If it had been the only scope i'd owned then maybe i'd have been happy with it, as Terra says "it can be a fun little scope". There are several other "popular" scopes i've been lucky enough to try out over the years that are also held in high esteem that didn't meet my expectations. The C90 isn't on it's own in that regard.



#22 wfj

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Posted 04 April 2021 - 02:23 PM

Ok, that is comforting to hear then. In that case I will most likely leave it as is. Thank you very much; that is exactly the feedback I was looking for.

 

Also, a correction. That image *was* taken with the Crayford in, because the focal length (measured by the image scale) was exactly 1000 mm. Without the Crayford in the focal length is exactly 805 mm. It was focused without a Bahtinov, however.

Good, am pleased too. Glad to be of help.

 

So you are shooting direct to imager - to get the 805mm FL you have to have the image plane about an inch past the rear flange of the C90. I've a scale on the helical focuser to tell the infinity focus focal length at those positions, since it changes considerably.

 

You may wish to take another image with the Bahtinov and see if you have the same color cast.
 

In the originally posted version, if you look at the upper limb, you can see color fringing. Interestingly, you can see on the dark side of the bright upper limb that it is blue on one side of a stitch in the mosaic and red on the other side of the stitch. So it was clearly blue when shooting one panel and red when shooting the other. I am not sure what could cause that; perhaps a slight focus shift between panels? This would be even more apparent at the original resolution, before I downsampled the final image by ~50%. In any event you can also see some color in the craters at the terminator.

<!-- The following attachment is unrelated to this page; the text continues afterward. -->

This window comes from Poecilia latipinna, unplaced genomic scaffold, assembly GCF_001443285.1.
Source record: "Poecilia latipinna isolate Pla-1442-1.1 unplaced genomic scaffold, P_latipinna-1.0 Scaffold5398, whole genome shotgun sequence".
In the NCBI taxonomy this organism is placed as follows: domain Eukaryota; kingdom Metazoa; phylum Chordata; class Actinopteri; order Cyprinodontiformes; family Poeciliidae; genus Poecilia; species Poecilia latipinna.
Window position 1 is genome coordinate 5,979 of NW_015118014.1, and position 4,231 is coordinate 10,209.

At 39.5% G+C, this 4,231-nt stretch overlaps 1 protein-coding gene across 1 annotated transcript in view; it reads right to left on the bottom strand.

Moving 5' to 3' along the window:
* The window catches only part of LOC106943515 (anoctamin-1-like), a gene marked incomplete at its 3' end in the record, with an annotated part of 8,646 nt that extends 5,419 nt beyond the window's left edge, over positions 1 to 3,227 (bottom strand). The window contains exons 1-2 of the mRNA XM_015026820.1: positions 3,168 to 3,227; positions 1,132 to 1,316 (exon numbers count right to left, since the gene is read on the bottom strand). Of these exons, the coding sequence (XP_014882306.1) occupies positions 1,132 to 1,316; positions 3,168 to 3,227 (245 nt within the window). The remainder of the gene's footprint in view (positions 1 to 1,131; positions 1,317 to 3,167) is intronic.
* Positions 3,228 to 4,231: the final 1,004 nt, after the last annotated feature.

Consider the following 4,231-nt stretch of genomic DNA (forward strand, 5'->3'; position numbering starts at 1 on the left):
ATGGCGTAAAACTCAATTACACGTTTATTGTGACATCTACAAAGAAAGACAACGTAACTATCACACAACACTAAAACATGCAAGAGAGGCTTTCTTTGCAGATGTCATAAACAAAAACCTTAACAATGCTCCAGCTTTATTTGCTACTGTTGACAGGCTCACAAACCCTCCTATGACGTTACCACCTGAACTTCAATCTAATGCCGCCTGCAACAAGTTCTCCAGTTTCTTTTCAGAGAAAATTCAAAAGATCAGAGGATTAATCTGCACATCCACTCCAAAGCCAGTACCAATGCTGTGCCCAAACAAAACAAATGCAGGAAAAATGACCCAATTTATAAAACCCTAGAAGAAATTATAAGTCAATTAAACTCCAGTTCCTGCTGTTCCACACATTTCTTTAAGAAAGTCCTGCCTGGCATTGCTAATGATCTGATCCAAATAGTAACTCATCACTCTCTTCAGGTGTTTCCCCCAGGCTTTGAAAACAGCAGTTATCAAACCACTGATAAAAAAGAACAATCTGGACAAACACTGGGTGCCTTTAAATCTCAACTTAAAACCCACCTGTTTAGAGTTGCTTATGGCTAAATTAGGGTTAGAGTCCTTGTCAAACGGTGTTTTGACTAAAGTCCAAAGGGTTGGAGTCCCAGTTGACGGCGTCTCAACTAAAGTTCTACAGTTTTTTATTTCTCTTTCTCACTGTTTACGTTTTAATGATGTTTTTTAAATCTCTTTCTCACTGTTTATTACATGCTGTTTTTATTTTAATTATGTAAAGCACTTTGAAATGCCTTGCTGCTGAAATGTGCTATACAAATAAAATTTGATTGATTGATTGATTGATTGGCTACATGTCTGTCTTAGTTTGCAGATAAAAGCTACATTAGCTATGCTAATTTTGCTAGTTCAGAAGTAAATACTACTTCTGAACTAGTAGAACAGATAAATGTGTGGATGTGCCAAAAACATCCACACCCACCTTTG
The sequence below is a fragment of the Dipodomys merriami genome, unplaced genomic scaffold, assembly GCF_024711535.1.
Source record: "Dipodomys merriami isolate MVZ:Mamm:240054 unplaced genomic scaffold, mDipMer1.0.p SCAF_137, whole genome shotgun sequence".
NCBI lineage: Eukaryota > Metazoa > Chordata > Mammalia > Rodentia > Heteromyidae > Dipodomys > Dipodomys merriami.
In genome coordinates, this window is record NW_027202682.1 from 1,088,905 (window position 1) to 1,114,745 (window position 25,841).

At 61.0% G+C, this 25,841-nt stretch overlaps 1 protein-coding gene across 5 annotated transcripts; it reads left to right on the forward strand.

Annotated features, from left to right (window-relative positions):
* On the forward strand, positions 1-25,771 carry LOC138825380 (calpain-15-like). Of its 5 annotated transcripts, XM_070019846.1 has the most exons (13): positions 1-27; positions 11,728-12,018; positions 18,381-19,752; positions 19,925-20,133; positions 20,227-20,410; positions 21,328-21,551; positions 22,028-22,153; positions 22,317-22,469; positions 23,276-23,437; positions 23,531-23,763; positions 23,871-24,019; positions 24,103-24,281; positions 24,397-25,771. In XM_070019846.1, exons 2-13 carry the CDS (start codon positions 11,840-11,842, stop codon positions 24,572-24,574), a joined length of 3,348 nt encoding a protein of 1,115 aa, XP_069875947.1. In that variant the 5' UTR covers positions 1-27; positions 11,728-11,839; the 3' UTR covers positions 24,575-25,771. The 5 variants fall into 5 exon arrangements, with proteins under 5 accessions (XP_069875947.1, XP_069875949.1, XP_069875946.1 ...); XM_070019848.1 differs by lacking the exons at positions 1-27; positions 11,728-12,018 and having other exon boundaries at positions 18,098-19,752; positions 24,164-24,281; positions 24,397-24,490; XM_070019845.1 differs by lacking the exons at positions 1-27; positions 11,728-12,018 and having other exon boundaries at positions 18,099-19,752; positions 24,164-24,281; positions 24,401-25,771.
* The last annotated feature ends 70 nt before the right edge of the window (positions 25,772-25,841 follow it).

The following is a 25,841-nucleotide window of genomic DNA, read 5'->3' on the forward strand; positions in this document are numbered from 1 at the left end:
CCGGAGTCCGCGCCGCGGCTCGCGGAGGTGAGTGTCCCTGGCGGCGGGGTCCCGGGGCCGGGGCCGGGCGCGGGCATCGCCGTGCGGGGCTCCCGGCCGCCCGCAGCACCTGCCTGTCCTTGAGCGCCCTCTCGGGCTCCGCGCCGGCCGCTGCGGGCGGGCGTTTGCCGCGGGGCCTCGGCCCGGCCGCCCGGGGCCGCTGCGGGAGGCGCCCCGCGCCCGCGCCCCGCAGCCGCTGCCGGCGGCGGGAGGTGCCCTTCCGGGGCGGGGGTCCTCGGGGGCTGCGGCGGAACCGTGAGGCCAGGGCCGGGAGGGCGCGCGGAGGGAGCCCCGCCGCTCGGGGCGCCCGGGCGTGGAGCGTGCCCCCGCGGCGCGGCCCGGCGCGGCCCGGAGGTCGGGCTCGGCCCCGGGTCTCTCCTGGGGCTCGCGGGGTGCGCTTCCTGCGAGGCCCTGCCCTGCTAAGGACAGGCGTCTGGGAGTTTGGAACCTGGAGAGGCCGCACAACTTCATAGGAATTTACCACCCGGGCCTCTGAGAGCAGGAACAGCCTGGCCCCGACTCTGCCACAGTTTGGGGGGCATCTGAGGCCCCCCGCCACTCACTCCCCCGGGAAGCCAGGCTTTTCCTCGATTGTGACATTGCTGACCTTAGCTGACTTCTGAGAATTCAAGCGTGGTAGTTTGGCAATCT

I saved the picture and maxed out the saturation. Don't see red at all. See a suffuse yellow cast on the outer limb of three quadrants, with the remaining first quadrant having a blue suffuse cast.

 

The C90's corrector is not achromatic, so inside/outside focus does yellow/blue a bit, a side effect of the thin corrector design choice. At a guess, could a slight miscollimation, or corrector wedge, or perhaps dirt in the corrector's front mating surface to the tube, "tilt" it so that focus is slightly skew?

 

The C90 wasn't always assembled with due care, as I've found foibles. My own needs to be stored for long times vertically, as horizontally causes it to be "off". So I store it corrector face down and it's just fine for any length of time. I think the adhesive in the base that holds the mirror in collimation (I use nylon thumbscrews in place of the cap screws to touch up collimation) isn't fully cured and sags otherwise.

 

Oh, and the moon does have subtle brown hues I can see with my C90 and refractors - in part why I did the baffle improvements.